Please Explain: Addiction

Friday, April 17, 2009

There are more than 20 million substance abuse addict in America today and about 2 million of them turn to residential rehab each year. CNN’s Dr. Sanjay Gupta joins us to explain the science behind addiction and the toll it takes on individual addicts.


Dr. Sanjay Gupta

Comments [17]

speedy0314nyc from manhattan

i know i'll probably get some heat for this, but i listened with great interest to this interview having battled alcohol & drug dependency most of my life.

i'd say that dr. gupta's presentation & answers were mostly even-handed & informative. i'm still not entirely sold on the notion that addiction is a 'disease' analogous to diabetes or cancer, but i won't quibble over semantics.

when the subject of AA & the 12-step method's 'effectiveness' came up, dr. gupta talked around the issue -- citing only hazelden's totally unsubstantiated 53%/1 year figure. most scientific studies come up with figures closer to 5 - 10%, much closer to the harvard medical school's finding of a 5% self-remittance rate.

as to the caller who recommended AA meetings & noted that AA members 'aren't all religious fanatics', i would say the following: 1) the caller violated AA's tradition 11 by 'promoting' AA in a public forum; 2) as a one-time AA member (6 years), i will agree that most AA members aren't 'religious fanatics'.

most AA members are 'go along/get along types' who drift away from the fellowship right around the same time i did. that said, some of the most emotionally unstable people i've ever met in my life were long-time AA members who used their 'sober time' & AA's theologically-driven 'big book' to bludgeon members into being exactly like them.

AA works for a very select few in the long-term. for most, it is a temporary respite or a completely useless, humiliating waste of time & commitment.

i'm glad to hear dr. gupta talk frankly about pharmaceutical approaches as well as the notion of 'alcoholism' being measured on a continuum, rather than AA's intransigent stance of 'progressive [spiritual] disease'.

Apr. 18 2009 03:04 PM
Amy from Manhattan

And Eric [14], Gupta didn't say all depressants were SSRIs. The question was about serotonin, so an answer about SSRIs was appropriate.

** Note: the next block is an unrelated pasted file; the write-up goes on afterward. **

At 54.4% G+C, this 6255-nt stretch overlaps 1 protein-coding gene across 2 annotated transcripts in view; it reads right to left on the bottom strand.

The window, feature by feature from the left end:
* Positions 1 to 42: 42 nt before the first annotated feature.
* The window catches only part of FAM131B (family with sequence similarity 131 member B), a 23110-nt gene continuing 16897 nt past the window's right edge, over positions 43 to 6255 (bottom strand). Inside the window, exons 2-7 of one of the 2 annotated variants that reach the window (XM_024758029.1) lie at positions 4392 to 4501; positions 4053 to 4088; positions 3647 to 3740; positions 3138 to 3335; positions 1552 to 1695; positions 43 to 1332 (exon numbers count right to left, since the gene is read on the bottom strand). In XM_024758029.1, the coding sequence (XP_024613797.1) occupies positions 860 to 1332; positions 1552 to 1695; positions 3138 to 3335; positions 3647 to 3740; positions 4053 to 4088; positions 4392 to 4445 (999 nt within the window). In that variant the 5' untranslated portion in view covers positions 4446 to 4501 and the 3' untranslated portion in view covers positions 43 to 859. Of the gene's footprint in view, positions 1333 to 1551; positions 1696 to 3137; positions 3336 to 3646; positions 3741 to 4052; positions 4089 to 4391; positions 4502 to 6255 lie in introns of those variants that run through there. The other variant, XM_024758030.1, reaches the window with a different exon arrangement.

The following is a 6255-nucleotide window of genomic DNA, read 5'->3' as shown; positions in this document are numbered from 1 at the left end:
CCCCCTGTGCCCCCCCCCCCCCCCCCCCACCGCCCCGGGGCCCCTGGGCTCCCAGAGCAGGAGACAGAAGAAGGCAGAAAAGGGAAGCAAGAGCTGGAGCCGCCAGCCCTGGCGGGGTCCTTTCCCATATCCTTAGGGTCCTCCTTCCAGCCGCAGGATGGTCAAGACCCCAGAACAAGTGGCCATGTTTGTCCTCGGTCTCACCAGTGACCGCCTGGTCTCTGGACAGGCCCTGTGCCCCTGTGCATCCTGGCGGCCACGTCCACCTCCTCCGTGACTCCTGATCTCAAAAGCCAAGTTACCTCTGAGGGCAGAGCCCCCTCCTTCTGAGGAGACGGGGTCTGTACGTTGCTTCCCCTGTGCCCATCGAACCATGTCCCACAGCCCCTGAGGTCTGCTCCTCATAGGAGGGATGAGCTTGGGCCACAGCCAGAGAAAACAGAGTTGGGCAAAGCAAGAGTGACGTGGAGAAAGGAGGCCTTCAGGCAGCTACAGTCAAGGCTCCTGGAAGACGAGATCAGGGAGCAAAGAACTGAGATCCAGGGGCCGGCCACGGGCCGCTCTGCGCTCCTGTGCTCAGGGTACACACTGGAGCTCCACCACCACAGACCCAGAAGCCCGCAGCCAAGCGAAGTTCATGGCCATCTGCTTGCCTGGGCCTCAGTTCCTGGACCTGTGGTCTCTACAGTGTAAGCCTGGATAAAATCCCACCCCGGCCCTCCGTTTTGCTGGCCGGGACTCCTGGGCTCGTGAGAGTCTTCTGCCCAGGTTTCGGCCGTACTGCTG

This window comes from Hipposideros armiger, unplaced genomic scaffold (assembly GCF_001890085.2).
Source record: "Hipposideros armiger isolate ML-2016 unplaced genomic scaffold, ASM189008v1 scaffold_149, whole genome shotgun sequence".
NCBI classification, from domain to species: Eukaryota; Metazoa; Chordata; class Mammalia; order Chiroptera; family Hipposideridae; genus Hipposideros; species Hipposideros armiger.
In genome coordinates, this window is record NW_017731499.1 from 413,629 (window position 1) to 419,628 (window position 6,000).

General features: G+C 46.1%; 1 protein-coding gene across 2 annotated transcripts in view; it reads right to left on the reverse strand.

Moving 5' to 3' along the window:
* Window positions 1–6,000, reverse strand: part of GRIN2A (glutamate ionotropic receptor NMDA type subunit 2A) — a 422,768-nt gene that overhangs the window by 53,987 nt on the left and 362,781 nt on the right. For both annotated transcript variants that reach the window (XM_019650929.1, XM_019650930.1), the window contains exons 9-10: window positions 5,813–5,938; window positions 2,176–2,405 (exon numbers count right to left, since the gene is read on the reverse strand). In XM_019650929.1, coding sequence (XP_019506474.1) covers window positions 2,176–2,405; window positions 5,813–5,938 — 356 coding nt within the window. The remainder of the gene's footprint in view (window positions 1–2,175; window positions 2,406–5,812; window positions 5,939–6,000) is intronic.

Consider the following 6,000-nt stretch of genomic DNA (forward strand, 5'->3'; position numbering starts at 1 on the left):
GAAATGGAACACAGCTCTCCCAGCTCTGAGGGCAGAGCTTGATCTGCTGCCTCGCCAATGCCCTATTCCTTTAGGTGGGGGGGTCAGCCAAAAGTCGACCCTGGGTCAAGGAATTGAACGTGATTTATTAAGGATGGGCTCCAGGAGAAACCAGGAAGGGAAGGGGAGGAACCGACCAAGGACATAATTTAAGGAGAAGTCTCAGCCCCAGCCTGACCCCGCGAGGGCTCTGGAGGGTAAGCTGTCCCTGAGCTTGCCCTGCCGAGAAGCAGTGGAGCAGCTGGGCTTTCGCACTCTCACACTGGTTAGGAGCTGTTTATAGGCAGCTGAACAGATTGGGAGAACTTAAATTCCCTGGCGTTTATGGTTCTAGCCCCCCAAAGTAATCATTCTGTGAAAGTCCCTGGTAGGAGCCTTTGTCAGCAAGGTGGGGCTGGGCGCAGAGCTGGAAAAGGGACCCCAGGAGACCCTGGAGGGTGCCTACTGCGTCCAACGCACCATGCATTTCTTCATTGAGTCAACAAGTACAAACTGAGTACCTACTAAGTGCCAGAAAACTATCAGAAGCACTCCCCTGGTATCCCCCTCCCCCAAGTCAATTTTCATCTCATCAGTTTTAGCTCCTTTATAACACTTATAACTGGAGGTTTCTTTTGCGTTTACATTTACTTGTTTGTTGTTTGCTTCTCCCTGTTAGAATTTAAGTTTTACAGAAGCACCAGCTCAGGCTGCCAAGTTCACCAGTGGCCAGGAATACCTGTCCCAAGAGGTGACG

Apr. 17 2009 02:01 PM
Amy from Manhattan

Rachel [14]: I'm a medical editor, & I've worked on reports that say substance use disorders (as well as depression & several other mental health problems) are indeed more common in people who have ADHD, both as children & continuing into adulthood. Often one "masks" the other, so the ADHD goes untreated; treatment of both disorders together is much more successful than treatment of just one.

Apr. 17 2009 01:57 PM
Roberta Sutton from NYC

What about the role of being raised by a family with codependent and or addictive behavior??

Apr. 17 2009 01:57 PM
Eric from Jersey City

Isn't meth addiction much more about dopamine than serotonin? Also not all antidepresseants are SSRIs. Gupta's answers seem oversimplified.

Apr. 17 2009 01:52 PM
rachel from east village

Is there any research on whether there is a higher rate of addiction for people who had add as kids.

Apr. 17 2009 01:50 PM
M. Carroll from Downtown Manhattan

Repy to sara from nyc,

Lenny has had many specialist MDs on his program over the years. I like this gentleman because he is giving a good broad overview of the subject.

Apr. 17 2009 01:48 PM
Victor from NJ

I have a good deal of pleasure in listening to science shows and interviews with smart people on the radio. Is this an addiction?

Apr. 17 2009 01:48 PM
Waheed from Elmhurst, NY

Do Coffee drinkers, soft drink, Tea or any such food consumers give out same brain activities as Marijuana smokers.

Apr. 17 2009 01:47 PM
Ana from Summit, NJ

How about food adiction?

Apr. 17 2009 01:44 PM
John Eiche from Queens ny

Does addiction to a substance such as marijuana necessarily lead to an addiction to a substance more powerful because the receptors no longer respond to the less powerful substance?

Apr. 17 2009 01:43 PM
Phyllis from NYC

He is a good explainer.

Apr. 17 2009 01:39 PM
Neal from Manhattan

I've struggled with depression for years, can studying serotonin in addicts help understand depression?


Apr. 17 2009 01:37 PM
sara from nyc

I wonder why you are interviewing a fellow correspondent, albeit one with a medical degree, rather than someone who actually works in the field as a researcher or clinician. I do not watch CNN and I'd rather not be subjected to its brand of coverage by one of its celebrity correspondents in the form of a "please explain" segment on your show.

Apr. 17 2009 01:36 PM
Leonard Epstein from Chestnut Ridge, NY

Physicians typically espouse a biochemical and heredity model of addiction. I doubt that a "Budweiser gene" will ever be found that directly causes people to pick up and abuse substances. As a psychologist, I have treated addiction as learned maladaptive behavior or habits, helping individuals manage their impulses and needs (often including anger and dependency) in more functional ways. The same applies to people who overeat.

Apr. 17 2009 11:07 AM
Margaret Pettit from Huntington New York

We have addiction in our family and am very concerned about my son's addiction to video games. It seems he has been consumed by them since he could play them, but lately, as a 16 year old it takes over all of his free time. How do we help him? Does a bottom need to occur for this type of addict like it would for a drug addict in order for the person to seek help?

Apr. 17 2009 10:36 AM
jo from manhattan

I am concerned that my 13 year old son is addicted to an internet game. Is this type of addiction similar to substance addiction? Is his current behavior an indcator for developing other addictions in the future? We are trying to address the issue - it's very tough.

Apr. 17 2009 09:53 AM

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